The Concise Oxford Dictionary of Mathematics (third edition)
Fifteen years after the first edition and nine years after the second one, this great reference book appears for the third time. It now has five hundred pages of reference items and eight appendices. The level has been carefully chosen to suit a wide public with emphasis on sixth-form pupils, college students and first-year university students. Such students will hardly ever meet a mathematical term that is not explained in this dictionary. The book, however, will also be of interest for students and teachers at all other levels, engineers, and, in fact, pretty much anyone with any kind of interest in mathematics and/or its history. Even a professional mathematician can learn a lot from it because it covers a fairly wide range of mathematical subjects including applied mathematics, statistics, and related branches.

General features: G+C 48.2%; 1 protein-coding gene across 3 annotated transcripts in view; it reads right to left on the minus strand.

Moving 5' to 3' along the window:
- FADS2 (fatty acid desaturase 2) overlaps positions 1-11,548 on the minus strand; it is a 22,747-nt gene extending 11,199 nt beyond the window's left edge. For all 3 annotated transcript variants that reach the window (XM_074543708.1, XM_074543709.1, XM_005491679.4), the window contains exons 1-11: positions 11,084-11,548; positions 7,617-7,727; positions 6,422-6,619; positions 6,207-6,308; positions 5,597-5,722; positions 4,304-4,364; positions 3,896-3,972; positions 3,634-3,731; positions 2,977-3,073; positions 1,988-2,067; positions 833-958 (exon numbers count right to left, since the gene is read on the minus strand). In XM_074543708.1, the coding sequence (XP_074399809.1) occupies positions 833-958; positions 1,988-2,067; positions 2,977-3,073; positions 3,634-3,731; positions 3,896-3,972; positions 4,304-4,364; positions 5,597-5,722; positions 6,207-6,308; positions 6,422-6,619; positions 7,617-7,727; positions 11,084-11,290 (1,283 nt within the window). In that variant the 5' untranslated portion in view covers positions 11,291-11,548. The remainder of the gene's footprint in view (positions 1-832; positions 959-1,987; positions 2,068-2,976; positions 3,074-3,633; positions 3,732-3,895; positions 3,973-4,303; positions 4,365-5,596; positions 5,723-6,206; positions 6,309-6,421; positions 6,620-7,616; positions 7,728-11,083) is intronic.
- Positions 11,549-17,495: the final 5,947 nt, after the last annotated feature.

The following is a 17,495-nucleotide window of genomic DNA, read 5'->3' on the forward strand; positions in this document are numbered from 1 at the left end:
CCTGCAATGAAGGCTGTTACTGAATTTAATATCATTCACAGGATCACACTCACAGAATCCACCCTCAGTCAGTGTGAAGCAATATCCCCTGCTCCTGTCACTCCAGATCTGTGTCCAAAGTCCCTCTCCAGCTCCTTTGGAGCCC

Compared to previous editions, the dictionary has been enriched with over five hundred new entries. The new elements reflect the growing importance of applied mathematics and, in particular, applied statistics. Apart from definitions of mathematical terms and simple explanations of their meaning and use, the book also contains biographical data of important mathematicians. The third edition has more of these than the previous editions, mainly on 20th century mathematicians. The eight appendices are of great value as well. They contain basic area and volume formulas, differentiation and integration tables, a list of the most important Taylor expansions, a useful and well-arranged table of trigonometric formulas, a comprehensive list of various mathematical symbols of all types, the Greek alphabet, and finally, the complete list of all Fields medal winners since 1936. This dictionary is likely to become an indispensable tool for both students and teachers. It provides admirably deep and comprehensive information in a reader-friendly style. This makes it very difficult for a reader to stop browsing once started.